The story goes that when Samar Sen was the Night Chief
Sub-Editor of  The Statesman some time in
the Fifties, the formidable Editor, George Arthur Johnson, had called up to be
briefed on the day’s top stories. “I’m too busy,” was the almost astonishingly
blunt retort from the gentleman in charge of the desk, marking an abrupt end to
the Editor’s “night call”… during peak hour. When Johnson recounted his
experience at next morning’s editorial conference, Lindsay Emerson immediately
left the high table  and  drove down to Sen’s residence… to
congratulate him on how he had cut the Editor off.                      

The autumn issue of Frontier, of which Samar Sen was the
founder-editor, has appropriately been devoted to his centenary as a mark of
profound respect for the man. Sad to reflect though, it has somehow missed such
anecdotes as when he had hacked Jawaharlal Nehru’s address to the AICC session
to one paragraph. It was a truly extraordinary career as poet, journalist —
with AIR, The Statesman, Hindusthan Standard, and then as editor of  Now — not to forget his career as translator
in Moscow and eloquent sympathies  for
the Left radicals. The striking feature of his working life being that it was a
brief stint wherever he went, including an advertising agency.  A brilliant student, he had distinguished
himself as a poet, though it remains a mystery to this day as to why he gave up
writing poems.  It is a  mystery that the contributors to the
centenary edition — notably Sumanta Banerjee — have not been able to fathom for
Sen reserved the right not to answer  the
puzzling question — Why? Overall, his career both as a journalist and more
importantly as poet is testament to his somewhat restless and non-conformist
temperament, preferring to live and work on his terms, abjuring the
conventional and the populist. His poems were extraordinary, of a calibre that
many writers would be proud of, but few able to claim.  This is the fineprint of the commemorative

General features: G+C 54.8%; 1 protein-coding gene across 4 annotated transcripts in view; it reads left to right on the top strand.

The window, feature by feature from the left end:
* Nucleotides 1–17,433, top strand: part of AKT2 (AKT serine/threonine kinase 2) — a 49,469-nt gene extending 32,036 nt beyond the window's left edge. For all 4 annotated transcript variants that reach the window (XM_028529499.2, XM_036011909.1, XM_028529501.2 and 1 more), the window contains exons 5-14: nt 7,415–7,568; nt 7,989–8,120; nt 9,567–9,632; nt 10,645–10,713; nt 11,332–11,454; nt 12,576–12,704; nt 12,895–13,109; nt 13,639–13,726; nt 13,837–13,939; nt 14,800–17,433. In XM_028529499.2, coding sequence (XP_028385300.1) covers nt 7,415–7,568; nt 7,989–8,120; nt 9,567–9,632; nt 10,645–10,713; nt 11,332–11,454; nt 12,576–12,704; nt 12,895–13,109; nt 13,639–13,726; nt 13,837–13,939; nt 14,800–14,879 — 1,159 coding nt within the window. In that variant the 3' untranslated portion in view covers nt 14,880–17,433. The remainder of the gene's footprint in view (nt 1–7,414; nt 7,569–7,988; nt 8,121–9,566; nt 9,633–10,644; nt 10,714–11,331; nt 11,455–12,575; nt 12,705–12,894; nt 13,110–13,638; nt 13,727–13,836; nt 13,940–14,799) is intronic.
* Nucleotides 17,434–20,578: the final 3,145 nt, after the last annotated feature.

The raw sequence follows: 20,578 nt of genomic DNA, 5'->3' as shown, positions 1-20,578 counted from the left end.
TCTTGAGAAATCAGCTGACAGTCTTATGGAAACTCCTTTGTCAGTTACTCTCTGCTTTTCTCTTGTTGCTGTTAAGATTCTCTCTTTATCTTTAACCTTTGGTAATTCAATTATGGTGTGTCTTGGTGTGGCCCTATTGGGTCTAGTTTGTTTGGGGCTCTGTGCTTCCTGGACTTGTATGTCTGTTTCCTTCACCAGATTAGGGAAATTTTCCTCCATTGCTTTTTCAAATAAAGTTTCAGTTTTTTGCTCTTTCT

issue — he had distinguished himself and in a remarkably self-effacing manner
long before “lit fests” ,  book fairs and
book “launches”  became sales-promotion
programmes and fashionable diversions for the urbanite.

The special issue has a welter of fairly incisive articles
on the man largely by journalists and academics, including Timir Basu (the
present editor of Frontier), Partha Chatterjee, Sumanta Banerjee, Ashok Mitra
et al. By and large, the presentations scan well-trodden ground and are
therefore somewhat repetitive — the birth of Now in the mid-Sixties coinciding
with West Bengal’s first United Front government, his resignation as Editor in
the wake of differences with Humayun Kabir, the owner, and the emergence of Frontier,
which Lindsay Emerson had once described as “a Calcutta weekly of very crimson
political views”.

Quite the most erudite of the articles is by Samar  Sen himself, indeed the reprint of a piece,
“A City Falls Apart”, that he had crafted for 
The Times of India in 1973.  “CMPO
or CMDA or any other alphabetical combination will not  able to find a way out”. Nor for that
matter  has the born-again KMDA made any
difference… the latest disaster being the collapse of a flyover.  Aside from data, the article is  an 
exceptionally brilliant socio-economic analysis; he has referred to what
was then called Calcutta as a “decaying city” long before Rajiv Gandhi as Prime
Minister had called it a “dying city” — a statement of fact that had punctured
egos across the political spectrum.  It
is the literary flavour that moves the reader, with the author’s inimitable
three-word sentences. To add value to a commemorative publication, the
publishers ought to have featured more such articles by Sen. More’s the pity on
his centenary.

By Arindam Ghosh-Dastidar

(The reviewer is a senior editor, the statesman)